The foregoing being the principal symptoms on which a diagnosis may be based, what are the other conditions which may simulate a suprarenal neoplasm ?

The first of course to be studied are other changes occurring in the suprarenal gland itself. Of these the only ones which

can be mistaken for a malignant tumor are blood cysts and occasionally tuberculosis, the so-called adenomata being usually very small and giving rise to no symptoms.

Blood cysts of the suprarenal are rare. Drouboix b9 has collected a number, and I have been able to find several others. Their origin is not at all clear, but they are probably the result of a necrosis in the centre of a new-growth, usually an adenoma with a subsequent haemorrhage into the necrotic area. The symptoms in some of the reported cases are exactly those of a malignant tumor, and I do not see here how a differential diagnosis would be possible. I will quote two of the most striking ones as of interest. Carriugton's" case occurred in a Swede aged 54 years. He gave a history of gradually increasing languor and weakness, and gradually increasing epigastric pain, for two months preceding his entrance into the Hospital. On admission he was weak and languid, somewhat emaciated, his mind wandering at times. No nausea or vomiting was complained of. On examination a tumor was felt in the epigastric region, descending with respiration and tender on pressure. There was a darkening of the skin around the nipples and on the penis and scrotum, and this pigmentation became more marked before his death, which occurred three weeks later. At the autopsy both adrenals were found changed into cysts, globular in form and about the size of au orange. On section they were found filled with a light brown, grumous altered blood. The cyst walls on microscopial examination were found composed of normal suprarenal tissue. Floersheim and Ouvry 60 also report a blood cyst of the left suprarenal which simulated a new-growth. The patient was a woman aged 36, who began to suffer three years before with pain in the lower portion of the left chest, becoming worse after eating and causing attacks of dyspnoea and a feeling of constriction. Examination revealed a hard mass in the left hypochondriac region in the position of the left kidney. The urine was normal. She was operated upon, a median incision being made, and the tumor was found to be a retroperitoneal cyst. It was punctured and three litres of a brownish fluid were evacuated. The walls of the cyst were then attached tc the walls of the incision and the wound was dressed. The patient died of peritonitis, and at the autopsy the cyst was found to be retroperitoneal, the kidney lying below and attached to it by the convex border. The walls of the cyst which were from 6 to ? mm. in thickness, were found on microscopical examination to be composed of suprarenal tissue.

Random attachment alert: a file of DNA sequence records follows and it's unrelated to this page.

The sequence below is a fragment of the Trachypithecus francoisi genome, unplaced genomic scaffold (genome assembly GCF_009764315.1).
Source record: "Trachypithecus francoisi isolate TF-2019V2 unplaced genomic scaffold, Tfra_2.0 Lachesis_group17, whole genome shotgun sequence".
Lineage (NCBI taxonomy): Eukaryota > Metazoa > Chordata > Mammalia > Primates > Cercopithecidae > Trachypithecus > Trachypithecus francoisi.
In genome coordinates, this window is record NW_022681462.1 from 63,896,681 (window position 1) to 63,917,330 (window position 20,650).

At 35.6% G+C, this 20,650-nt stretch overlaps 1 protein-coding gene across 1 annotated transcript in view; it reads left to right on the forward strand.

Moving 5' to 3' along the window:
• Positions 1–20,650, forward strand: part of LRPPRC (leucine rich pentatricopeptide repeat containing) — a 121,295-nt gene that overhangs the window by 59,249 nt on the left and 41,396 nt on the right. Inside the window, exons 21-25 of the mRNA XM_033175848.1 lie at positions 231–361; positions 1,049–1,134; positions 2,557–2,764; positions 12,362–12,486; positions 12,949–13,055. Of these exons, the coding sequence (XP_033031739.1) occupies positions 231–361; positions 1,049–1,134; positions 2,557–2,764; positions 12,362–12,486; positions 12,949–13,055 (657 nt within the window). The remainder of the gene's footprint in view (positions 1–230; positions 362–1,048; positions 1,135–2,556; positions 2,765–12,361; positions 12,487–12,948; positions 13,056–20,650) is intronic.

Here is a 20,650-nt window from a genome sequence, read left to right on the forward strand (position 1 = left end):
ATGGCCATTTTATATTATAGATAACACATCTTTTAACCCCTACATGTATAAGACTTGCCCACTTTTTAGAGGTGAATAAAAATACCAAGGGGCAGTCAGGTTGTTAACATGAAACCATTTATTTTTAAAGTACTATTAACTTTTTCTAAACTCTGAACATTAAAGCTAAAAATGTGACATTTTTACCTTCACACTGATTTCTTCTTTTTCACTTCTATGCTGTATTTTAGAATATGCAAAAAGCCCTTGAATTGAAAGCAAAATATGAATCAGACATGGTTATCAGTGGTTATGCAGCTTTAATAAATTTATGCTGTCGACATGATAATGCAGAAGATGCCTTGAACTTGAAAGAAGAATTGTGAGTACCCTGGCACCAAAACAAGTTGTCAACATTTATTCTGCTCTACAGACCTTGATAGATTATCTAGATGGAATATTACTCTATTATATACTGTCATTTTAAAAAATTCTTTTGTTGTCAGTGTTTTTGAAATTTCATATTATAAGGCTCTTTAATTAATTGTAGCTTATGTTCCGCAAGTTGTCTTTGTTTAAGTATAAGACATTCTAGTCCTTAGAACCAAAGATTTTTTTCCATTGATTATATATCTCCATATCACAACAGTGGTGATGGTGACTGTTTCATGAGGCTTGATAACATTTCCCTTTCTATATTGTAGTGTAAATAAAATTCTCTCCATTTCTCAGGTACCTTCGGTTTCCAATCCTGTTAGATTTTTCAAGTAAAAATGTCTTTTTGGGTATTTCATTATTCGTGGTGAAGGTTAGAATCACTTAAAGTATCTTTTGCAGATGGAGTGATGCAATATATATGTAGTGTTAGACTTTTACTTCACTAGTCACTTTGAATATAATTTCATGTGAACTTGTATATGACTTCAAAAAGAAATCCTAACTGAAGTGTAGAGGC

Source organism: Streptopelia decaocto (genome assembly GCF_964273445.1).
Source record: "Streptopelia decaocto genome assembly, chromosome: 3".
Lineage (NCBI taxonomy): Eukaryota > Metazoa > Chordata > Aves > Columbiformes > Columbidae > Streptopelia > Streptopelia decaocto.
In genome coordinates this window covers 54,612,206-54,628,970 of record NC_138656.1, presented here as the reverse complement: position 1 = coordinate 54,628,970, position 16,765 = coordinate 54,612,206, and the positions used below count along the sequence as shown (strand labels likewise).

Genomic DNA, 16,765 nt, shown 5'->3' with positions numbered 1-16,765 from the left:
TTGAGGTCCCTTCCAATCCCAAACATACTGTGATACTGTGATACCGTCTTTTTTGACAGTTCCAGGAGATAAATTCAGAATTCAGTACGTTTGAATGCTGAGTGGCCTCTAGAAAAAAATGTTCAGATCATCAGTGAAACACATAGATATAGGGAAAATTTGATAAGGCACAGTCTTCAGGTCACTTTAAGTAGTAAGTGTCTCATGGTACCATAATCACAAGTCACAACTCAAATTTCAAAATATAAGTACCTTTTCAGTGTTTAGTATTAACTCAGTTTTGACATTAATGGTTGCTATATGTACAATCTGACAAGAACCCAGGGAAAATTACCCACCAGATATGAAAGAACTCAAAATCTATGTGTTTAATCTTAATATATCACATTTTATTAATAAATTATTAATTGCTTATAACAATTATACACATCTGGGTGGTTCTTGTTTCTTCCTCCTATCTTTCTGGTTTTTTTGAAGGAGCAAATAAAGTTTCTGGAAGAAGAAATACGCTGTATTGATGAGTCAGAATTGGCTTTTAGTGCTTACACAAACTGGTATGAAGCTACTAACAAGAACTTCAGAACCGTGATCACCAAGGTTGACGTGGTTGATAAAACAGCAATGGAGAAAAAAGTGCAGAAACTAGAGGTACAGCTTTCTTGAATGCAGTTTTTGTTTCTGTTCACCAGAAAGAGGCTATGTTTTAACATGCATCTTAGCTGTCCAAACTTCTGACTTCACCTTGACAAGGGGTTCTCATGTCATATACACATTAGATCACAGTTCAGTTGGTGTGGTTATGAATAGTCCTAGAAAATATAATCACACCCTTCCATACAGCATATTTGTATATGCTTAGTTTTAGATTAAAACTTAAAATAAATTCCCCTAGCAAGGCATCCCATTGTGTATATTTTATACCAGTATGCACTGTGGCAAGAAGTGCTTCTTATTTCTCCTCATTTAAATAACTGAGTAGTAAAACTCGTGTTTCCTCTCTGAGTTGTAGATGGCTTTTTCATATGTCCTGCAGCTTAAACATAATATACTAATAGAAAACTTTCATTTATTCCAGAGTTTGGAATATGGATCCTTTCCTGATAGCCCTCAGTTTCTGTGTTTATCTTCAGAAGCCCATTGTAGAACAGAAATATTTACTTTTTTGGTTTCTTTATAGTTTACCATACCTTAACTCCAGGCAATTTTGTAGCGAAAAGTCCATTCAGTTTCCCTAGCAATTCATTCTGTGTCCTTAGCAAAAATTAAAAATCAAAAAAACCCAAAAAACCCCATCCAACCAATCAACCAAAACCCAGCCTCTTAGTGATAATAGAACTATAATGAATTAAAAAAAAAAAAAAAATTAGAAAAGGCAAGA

That tuberculosis of the suprarenal might simulate a newgrowth is also easy to conceive, though it is rare to find a palpable tumor in these cases. A. F. Jonas 6 ' has just published a case which demonstrates this. The patient had a palpable tumor in the renal region with symptoms pointing to a suprarenal tumor. Dr. Jonas did an exploratory operation and was able to remove the suprarenal growth which proved on examination to be tubercular. The patient got well.

Tumors of the kidney are most often confused with suprarenal growths, and among the collected cases I found eight in which the diagnosis of renal neoplasm had been

Jan.-Feb.-M.vkch, 1899.]



made. This is not surprising when we consider that the

suprarenal tumor is retroperitoneal, and occupies the same position as would an enlarged kidney. The differentia] diagnosis is based on the difference in the symptoms complained of

in the two conditions, and on the presenceof hematuria accompanying the renal neoplasm. This symptom, according to most observers, occurs in about 50 per cent, of renal neoplasms, and its presence might be considered conclusive, though as we have seen above, hematuria was present with two cases of suprarenal tumor, in one due to a secondary carcinoma in the renal pelvis, and in the other to advanced cystic disease of the kidney.

Rarely the kidney may be felt displaced by the suprarenal tumor, as occurred in Case I of our series, though even when felt it is difficult to recognize as the kidney. This possibility as an aid to diagnosis has also beeii noted by Pawlik in an article on renal surgery in one of the German journals.

Tumors of the liver have also been diagnosed where the trouble Was really in the suprarenal, though in these cases the diagnosis has been entirely based on the presence of a large tumor in the hepatic region, and careful consideration of the symptoms and a painstaking physical examination would, in most cases at least, serve to distinguish the two.

Other conditions might also simulate a suprarenal tumor, as Berdach' 6 in his article discusses the possibility of differentiating from retroperitoneal glands or a pancreatic cyst or neoplasm. Especially with a pancreatic cyst one could imagine the diagnosis to be difficult, as here also we get the emaciation, epigastric distress and nausea and vomiting, but the tumor is usually differently situated, and there are other symptoms which do not occur with the suprarenal disease.

Having considered the diagnosis it may be of interest to review our cases again briefly.

In Case I it seems npw that the diagnosis should have been made, as she had many symptoms pointing to the suprarenal origin of the tumor. The presence of the kidney-shaped prominence on the surface of the tumor, the complete absence of blood from the urine throughout the whole illness, the slight brownish discoloration of the skin and the steady loss of flesh and strength were all of importance.